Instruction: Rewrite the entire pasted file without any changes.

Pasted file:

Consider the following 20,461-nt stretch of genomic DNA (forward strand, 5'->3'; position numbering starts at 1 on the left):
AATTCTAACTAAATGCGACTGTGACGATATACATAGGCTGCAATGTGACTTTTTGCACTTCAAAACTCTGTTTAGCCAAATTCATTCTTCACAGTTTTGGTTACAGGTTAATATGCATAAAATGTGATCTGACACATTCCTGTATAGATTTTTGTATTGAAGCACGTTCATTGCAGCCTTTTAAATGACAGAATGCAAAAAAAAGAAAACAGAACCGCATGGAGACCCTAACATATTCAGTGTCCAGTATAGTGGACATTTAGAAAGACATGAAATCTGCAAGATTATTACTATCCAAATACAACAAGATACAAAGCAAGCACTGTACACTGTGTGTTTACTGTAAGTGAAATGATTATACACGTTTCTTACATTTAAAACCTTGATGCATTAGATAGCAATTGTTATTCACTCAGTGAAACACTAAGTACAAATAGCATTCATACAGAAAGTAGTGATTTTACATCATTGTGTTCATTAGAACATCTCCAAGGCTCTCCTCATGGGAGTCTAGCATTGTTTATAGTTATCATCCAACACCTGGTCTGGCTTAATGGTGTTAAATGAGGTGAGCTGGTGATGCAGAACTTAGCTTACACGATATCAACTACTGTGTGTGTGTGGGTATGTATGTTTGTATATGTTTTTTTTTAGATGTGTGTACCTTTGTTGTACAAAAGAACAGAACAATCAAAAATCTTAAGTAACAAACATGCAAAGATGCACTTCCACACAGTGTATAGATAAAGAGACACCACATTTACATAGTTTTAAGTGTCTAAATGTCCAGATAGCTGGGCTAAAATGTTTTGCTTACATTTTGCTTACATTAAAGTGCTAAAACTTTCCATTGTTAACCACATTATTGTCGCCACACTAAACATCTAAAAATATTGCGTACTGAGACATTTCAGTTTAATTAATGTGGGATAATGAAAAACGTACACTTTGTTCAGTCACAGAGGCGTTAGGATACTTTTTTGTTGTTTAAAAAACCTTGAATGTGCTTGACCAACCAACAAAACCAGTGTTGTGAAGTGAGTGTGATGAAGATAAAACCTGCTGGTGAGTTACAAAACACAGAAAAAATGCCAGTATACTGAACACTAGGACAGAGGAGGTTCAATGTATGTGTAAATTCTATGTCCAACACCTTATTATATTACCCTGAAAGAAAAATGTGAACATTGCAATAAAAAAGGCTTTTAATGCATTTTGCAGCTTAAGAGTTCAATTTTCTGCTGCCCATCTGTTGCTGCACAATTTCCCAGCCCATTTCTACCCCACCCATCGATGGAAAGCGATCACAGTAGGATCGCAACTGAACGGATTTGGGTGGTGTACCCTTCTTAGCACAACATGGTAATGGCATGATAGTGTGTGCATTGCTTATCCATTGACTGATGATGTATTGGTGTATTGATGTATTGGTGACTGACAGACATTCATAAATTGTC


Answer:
Consider the following 20,461-nt stretch of genomic DNA (forward strand, 5'->3'; position numbering starts at 1 on the left):
AATTCTAACTAAATGCGACTGTGACGATATACATAGGCTGCAATGTGACTTTTTGCACTTCAAAACTCTGTTTAGCCAAATTCATTCTTCACAGTTTTGGTTACAGGTTAATATGCATAAAATGTGATCTGACACATTCCTGTATAGATTTTTGTATTGAAGCACGTTCATTGCAGCCTTTTAAATGACAGAATGCAAAAAAAAGAAAACAGAACCGCATGGAGACCCTAACATATTCAGTGTCCAGTATAGTGGACATTTAGAAAGACATGAAATCTGCAAGATTATTACTATCCAAATACAACAAGATACAAAGCAAGCACTGTACACTGTGTGTTTACTGTAAGTGAAATGATTATACACGTTTCTTACATTTAAAACCTTGATGCATTAGATAGCAATTGTTATTCACTCAGTGAAACACTAAGTACAAATAGCATTCATACAGAAAGTAGTGATTTTACATCATTGTGTTCATTAGAACATCTCCAAGGCTCTCCTCATGGGAGTCTAGCATTGTTTATAGTTATCATCCAACACCTGGTCTGGCTTAATGGTGTTAAATGAGGTGAGCTGGTGATGCAGAACTTAGCTTACACGATATCAACTACTGTGTGTGTGTGGGTATGTATGTTTGTATATGTTTTTTTTTAGATGTGTGTACCTTTGTTGTACAAAAGAACAGAACAATCAAAAATCTTAAGTAACAAACATGCAAAGATGCACTTCCACACAGTGTATAGATAAAGAGACACCACATTTACATAGTTTTAAGTGTCTAAATGTCCAGATAGCTGGGCTAAAATGTTTTGCTTACATTTTGCTTACATTAAAGTGCTAAAACTTTCCATTGTTAACCACATTATTGTCGCCACACTAAACATCTAAAAATATTGCGTACTGAGACATTTCAGTTTAATTAATGTGGGATAATGAAAAACGTACACTTTGTTCAGTCACAGAGGCGTTAGGATACTTTTTTGTTGTTTAAAAAACCTTGAATGTGCTTGACCAACCAACAAAACCAGTGTTGTGAAGTGAGTGTGATGAAGATAAAACCTGCTGGTGAGTTACAAAACACAGAAAAAATGCCAGTATACTGAACACTAGGACAGAGGAGGTTCAATGTATGTGTAAATTCTATGTCCAACACCTTATTATATTACCCTGAAAGAAAAATGTGAACATTGCAATAAAAAAGGCTTTTAATGCATTTTGCAGCTTAAGAGTTCAATTTTCTGCTGCCCATCTGTTGCTGCACAATTTCCCAGCCCATTTCTACCCCACCCATCGATGGAAAGCGATCACAGTAGGATCGCAACTGAACGGATTTGGGTGGTGTACCCTTCTTAGCACAACATGGTAATGGCATGATAGTGTGTGCATTGCTTATCCATTGACTGATGATGTATTGGTGTATTGATGTATTGGTGACTGACAGACATTCATAAATTGTC